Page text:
CPI: After a tough 2022 caused by inflation and rising prices, the consumer rate is projected to have decreased in December versus November.
The drastic drop in energy and gasoline prices triggered the decrease.
The annual rate would remain extremely high.
According to Dow Jones, analysts predict a monthly reduction in the consumer price index of 0.1%.
Inflation is expected to climb by 6.5%.
Amid all the news, the CPI managed to stay below the 9.1% all-time high from June last year.
CPI vs Core CPI
The consumer price index monitors the average yearly change in consumer goods and service prices.
Food and energy costs are excluded from the core CPI because they shift more frequently than the prices of other goods.
This limitation is critical because it takes some time to identify the underlying market price when food and energy costs change dramatically from month to month or year to year.
The core CPI is regarded as a more reliable inflation gauge since it is less affected by short-term fluctuations in food and energy prices.
It is predicted to rise by 0.3% in December, representing a growth rate of 5.7% on a yearly basis.
In November, the core CPI grew by 0.2% per month and 6.0% year over year.
Diane Swonk, the head economist at KPMG, hailed the predicted dip.
“We welcome it with open arms. It’s good news,” said Swonk.
“It’s great and it helped to fuel consumer spending in the fourth quarter. But it’s still not enough.”
Slowed inflation outlook
The CPI will be issued Thursday, the penultimate set of data, before the Federal Reserve determines interest rates on February 1.
The inflation rate has recently become more critical in the financial markets.
According to traders, analysts’ expectations for the CPI are likely to reflect the slowing inflation.
They highlighted additional data indicators that suggested lower inflation expectations, such as the less-than-expected pay growth in the December jobs report.
Peter Boockvar, the chief investment officer of Bleakley Financial Group, was concerned as stocks rallied before the data were made public on Wednesday.
“The market is looking at it as glass half full. Inflation is rolling over, and the Fed is almost done raising interest rates,” he said.
“I think they remember the last two months when you had numbers that were well below expectations. They’re just assuming that’s going to be the case again.”
The Fed impact
The central bank will likely increase the interest rate at its next meeting by a quarter point, according to traders in the futures market.
Economists predict policymakers will increase the fed funds target rate by 0.5 percentage points.
20% of the market expects a 50 basis point increase.
Simona Mocuta, head economist at State Street Global Advisors, noticed a stir over a data point.
“It’s amazing how much reaction and over a single data point,” she mused. “Clearly, the CPI is very important.”
“In this particular case, it does have fairly direct implications, which are about the size of the next Fed rate hike.”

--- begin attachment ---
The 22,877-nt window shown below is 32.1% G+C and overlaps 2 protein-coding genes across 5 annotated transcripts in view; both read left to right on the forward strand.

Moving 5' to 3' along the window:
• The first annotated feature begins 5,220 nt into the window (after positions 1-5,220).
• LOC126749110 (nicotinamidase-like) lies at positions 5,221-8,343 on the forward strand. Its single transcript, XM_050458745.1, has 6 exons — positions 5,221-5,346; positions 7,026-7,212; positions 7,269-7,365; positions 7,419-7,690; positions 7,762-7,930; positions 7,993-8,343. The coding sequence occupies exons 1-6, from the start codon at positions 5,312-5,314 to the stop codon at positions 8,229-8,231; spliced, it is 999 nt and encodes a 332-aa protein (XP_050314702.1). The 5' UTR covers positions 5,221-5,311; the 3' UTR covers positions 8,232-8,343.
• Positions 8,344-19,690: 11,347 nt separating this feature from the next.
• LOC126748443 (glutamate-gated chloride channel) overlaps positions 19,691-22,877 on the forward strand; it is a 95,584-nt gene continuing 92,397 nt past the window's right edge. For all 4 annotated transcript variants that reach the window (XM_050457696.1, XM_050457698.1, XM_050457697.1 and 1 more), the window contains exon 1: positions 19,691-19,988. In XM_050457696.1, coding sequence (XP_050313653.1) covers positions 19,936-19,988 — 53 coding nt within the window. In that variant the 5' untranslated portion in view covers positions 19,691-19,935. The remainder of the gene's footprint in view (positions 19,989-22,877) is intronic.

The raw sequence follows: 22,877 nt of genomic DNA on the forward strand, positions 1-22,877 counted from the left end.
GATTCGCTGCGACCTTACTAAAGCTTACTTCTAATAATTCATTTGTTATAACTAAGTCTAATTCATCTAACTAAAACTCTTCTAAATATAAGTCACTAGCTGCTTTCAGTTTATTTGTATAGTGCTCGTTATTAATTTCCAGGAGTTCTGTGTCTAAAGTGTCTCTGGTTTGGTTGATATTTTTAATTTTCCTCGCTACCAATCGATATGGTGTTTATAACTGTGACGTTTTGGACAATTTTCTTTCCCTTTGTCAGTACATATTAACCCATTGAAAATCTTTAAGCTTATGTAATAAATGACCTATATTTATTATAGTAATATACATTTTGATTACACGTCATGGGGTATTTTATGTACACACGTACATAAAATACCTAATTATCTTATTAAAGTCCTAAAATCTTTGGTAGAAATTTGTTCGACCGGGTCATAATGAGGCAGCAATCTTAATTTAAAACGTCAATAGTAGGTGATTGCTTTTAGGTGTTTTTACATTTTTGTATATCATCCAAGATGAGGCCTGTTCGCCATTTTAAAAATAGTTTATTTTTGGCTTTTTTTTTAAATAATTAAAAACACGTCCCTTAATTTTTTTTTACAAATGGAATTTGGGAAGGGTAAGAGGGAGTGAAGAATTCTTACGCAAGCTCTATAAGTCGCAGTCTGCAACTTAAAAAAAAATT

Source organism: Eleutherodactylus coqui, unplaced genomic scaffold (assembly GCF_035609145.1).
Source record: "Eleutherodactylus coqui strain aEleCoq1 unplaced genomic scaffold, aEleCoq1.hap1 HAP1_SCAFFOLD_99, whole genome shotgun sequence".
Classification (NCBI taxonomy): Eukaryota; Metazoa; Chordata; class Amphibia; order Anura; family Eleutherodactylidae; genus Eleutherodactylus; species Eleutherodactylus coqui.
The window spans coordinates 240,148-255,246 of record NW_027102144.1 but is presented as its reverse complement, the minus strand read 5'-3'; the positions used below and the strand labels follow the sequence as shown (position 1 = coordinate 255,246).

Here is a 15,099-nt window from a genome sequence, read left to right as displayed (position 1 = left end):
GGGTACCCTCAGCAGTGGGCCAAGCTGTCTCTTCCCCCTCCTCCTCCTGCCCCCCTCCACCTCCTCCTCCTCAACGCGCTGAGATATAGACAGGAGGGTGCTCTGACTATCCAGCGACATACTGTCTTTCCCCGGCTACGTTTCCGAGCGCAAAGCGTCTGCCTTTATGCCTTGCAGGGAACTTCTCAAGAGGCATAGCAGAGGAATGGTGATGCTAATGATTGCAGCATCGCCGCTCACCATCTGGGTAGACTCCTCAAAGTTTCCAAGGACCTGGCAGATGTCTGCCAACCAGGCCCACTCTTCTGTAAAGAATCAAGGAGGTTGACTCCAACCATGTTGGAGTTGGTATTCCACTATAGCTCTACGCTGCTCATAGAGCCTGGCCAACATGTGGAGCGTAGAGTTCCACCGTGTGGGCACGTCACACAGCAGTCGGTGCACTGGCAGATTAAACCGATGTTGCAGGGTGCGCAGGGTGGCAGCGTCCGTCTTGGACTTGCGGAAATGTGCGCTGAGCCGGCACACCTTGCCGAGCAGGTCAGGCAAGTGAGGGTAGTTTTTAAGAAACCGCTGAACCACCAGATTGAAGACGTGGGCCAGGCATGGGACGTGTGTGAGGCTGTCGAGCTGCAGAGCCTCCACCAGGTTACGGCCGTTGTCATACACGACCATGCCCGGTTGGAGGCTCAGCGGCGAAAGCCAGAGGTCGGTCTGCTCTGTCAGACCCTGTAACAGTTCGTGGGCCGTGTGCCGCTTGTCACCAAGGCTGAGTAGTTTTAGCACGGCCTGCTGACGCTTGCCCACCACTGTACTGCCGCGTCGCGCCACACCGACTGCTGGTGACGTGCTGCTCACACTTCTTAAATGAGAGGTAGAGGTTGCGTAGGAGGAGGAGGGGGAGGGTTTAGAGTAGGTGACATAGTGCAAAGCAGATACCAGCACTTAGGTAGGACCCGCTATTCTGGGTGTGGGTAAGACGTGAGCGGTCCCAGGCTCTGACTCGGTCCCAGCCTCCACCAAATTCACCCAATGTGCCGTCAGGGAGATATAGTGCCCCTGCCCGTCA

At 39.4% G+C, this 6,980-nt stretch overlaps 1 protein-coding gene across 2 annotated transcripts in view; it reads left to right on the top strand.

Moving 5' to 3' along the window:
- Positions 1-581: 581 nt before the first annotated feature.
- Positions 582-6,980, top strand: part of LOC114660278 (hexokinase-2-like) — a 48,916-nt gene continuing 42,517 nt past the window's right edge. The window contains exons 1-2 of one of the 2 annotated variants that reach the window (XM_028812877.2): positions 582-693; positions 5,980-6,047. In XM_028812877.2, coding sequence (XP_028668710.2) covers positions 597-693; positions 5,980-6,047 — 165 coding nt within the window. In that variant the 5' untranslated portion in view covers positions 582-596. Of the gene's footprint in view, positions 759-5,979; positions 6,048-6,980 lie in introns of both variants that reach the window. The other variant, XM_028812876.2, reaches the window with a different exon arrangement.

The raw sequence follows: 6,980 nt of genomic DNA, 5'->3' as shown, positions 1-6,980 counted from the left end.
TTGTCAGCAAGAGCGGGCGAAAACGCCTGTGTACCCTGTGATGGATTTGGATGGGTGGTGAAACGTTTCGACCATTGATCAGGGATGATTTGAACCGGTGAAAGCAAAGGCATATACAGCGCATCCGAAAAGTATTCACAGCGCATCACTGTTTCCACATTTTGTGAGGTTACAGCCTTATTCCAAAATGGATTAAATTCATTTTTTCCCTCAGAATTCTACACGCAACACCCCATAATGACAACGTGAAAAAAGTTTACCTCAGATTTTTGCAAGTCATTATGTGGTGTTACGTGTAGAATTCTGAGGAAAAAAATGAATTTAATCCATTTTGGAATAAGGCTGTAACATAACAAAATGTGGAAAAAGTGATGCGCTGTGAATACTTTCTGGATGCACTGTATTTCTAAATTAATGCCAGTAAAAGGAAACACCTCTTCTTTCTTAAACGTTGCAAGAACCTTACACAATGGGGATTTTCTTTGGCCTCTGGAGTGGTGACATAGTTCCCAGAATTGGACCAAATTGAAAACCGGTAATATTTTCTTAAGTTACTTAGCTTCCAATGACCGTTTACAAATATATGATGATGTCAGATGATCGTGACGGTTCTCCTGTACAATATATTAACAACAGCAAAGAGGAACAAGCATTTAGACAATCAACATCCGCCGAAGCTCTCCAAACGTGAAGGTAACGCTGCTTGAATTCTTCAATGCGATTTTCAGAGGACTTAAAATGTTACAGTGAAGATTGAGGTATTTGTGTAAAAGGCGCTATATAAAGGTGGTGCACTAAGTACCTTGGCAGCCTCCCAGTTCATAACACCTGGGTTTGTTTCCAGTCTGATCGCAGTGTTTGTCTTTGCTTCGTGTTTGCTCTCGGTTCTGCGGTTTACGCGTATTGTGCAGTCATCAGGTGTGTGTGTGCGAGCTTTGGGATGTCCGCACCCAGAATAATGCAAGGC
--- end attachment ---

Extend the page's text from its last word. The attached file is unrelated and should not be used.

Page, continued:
A lower CPI, according to Mocuta, may significantly affect the Fed.
“The market has not priced the full 50. I think the market is right in this case,” she explained.
“The Fed can still contradict the market, but what the market is pricing is the right decision.”
The decrease in energy prices and the 12% drop in gasoline prices in December, according to Luke Tilley, chief economist at Wilmington Trust, helped lower inflation.
Even though the rental market predicts a decline, the CPI hasn’t reflected it.
“Shelter is the main focus because of the lag,” said Tilley. “Everyone is familiar with the lag that it takes for the data to show up in the CPI.”
“We think there could be a sharper slowdown.”
Housing prices make up over 40% of the core CPI and are expected to climb by 0.6% month over month.
According to Luke Tilley, landlords have expressed frustration about their inability to raise the rent as the housing market continues to slide.
“We’re pencilling in slower increases in January and February and March on that shorter leg.”
Focus on services
Since goods inflation is expected to continue declining due to the stabilizing supply chain, economists have focused on the CPI’s growing service inflation.
“The headline monthly changes over the last two, three months overstate the improvement,” said Simona Mocuta.
“We’re going to get the same help from gasoline in the next report. I don’t want to see an acceleration in shelter. I want to see some of the discretionary areas show deceleration.”
“I think right now the focus is very much on the services side.”
The market is currently focusing on the Fed’s ability to control inflation as it could influence how much more interest rates are raised.
The economic slowdown brought on by the rise can be the difference between a recession and a soft landing.
“The hope is that basically, we are now in a position where you could envision a soft landing,” said Diane Swonk.
“That requires the Fed to not only stop raising rates but ease up sooner, and that doesn’t seem to be where they’re at.”
“The Fed is hedging a different bet than the markets are. This is where nuance is really hard. You’re in this position where you’re improving,” she continued.
“It’s like a patient is getting better, but they’re not out of the hospital yet.”